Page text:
It's about sex, but not sexy enoughBMJ 2006; 333 doi: https://doi.org/10.1136/bmj.39056.416725.59 (Published 07 December 2006) Cite this as: BMJ 2006;333:1227
All rapid responses
In support of Richard Ma's article - 'It's about sex, but not sexy
enough (BMJ, 9.12.06) - just how sexy do contraceptive and sexual health
services have to be to survive?
Why is there such complacency around sexual health service provision
when demand outstrips supply? How can we be embarrassed about our poor
sexual health statistics on one hand but see such disinvestment in
contraceptive services on the other? The economic argument is clear -
good investment in contraceptive services, better use of contraceptive
methods and choices, as well as improving women's access to abortion would
save the NHS in England almost £1 billion over 15 years (1). When the
Family Planning Association handed over its network of specialist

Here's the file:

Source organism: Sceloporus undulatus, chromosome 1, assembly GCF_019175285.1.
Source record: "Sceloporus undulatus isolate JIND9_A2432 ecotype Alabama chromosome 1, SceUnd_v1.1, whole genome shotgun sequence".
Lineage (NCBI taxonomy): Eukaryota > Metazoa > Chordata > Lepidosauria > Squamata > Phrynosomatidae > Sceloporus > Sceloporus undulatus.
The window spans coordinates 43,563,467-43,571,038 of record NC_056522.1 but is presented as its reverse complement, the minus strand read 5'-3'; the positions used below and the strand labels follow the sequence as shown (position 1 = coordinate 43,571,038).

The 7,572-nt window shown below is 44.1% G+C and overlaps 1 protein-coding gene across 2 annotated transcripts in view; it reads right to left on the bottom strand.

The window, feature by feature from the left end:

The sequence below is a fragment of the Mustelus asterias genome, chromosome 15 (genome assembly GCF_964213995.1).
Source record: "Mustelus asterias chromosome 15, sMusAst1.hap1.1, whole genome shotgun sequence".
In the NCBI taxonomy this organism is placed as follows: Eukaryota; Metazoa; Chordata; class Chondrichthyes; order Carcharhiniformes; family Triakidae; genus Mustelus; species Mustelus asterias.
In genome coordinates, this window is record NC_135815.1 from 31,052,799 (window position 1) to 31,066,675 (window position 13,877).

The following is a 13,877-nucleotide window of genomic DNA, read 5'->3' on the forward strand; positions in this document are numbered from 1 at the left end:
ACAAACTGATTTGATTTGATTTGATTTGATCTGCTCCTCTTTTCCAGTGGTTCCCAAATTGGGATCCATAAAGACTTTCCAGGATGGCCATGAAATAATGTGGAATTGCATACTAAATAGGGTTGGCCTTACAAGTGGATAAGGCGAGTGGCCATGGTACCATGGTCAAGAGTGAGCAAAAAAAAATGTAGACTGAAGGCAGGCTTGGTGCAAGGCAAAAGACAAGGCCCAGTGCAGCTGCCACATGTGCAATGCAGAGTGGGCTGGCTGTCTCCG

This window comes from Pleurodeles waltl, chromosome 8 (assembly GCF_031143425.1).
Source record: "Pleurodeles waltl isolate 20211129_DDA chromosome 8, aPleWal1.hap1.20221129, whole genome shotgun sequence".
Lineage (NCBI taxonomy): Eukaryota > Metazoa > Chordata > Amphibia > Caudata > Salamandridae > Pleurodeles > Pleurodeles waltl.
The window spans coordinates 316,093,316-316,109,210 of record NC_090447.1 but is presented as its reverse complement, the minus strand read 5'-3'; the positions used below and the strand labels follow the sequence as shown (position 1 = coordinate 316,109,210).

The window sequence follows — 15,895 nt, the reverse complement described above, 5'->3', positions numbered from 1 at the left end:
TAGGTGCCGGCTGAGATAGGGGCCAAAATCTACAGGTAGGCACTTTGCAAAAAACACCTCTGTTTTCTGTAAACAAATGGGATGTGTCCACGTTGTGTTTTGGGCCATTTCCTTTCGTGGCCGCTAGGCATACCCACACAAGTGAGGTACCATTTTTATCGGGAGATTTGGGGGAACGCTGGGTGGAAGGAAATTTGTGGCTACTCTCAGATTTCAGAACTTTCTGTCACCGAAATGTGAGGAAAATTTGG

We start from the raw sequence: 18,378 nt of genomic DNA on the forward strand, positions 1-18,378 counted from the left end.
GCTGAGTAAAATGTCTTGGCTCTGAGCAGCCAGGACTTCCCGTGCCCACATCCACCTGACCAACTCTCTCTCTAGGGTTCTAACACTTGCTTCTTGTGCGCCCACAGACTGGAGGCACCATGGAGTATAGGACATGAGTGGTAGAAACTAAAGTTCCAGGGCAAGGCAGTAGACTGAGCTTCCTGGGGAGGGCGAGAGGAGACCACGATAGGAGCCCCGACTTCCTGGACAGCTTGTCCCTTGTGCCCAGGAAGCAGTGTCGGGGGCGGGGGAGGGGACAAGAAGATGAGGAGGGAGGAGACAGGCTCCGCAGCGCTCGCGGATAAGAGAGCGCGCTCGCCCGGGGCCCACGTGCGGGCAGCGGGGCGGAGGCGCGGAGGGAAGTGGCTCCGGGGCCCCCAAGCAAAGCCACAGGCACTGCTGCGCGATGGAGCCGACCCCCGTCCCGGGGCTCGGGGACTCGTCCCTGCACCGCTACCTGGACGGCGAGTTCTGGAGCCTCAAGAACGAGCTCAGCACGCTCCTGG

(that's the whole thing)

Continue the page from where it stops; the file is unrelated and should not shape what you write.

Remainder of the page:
community contraception clinics to the NHS with such dedicated, committed
professionals - it would not have expected this inheritance to be in such
jeopardy some 30 years later! Specialist community contraception services
help millions of women, they support general practice and they provide a
unique and vital training role for professionals - too precious to lose?
Of course it is... but what are we doing about it? It is about sex, and
for good sex you need to work at it to make it better.
(1) Armstrong N, Donaldson C. The Economics of Sexual Health.
London, UK. fpa, 2005.
TB works for fpa (Family Planning Association), is a member of the Department of Health Contraceptive Services Group and an Honorary Fellow of the Faculty of Family Planning and Reproductive Health Care
Competing interests: No competing interests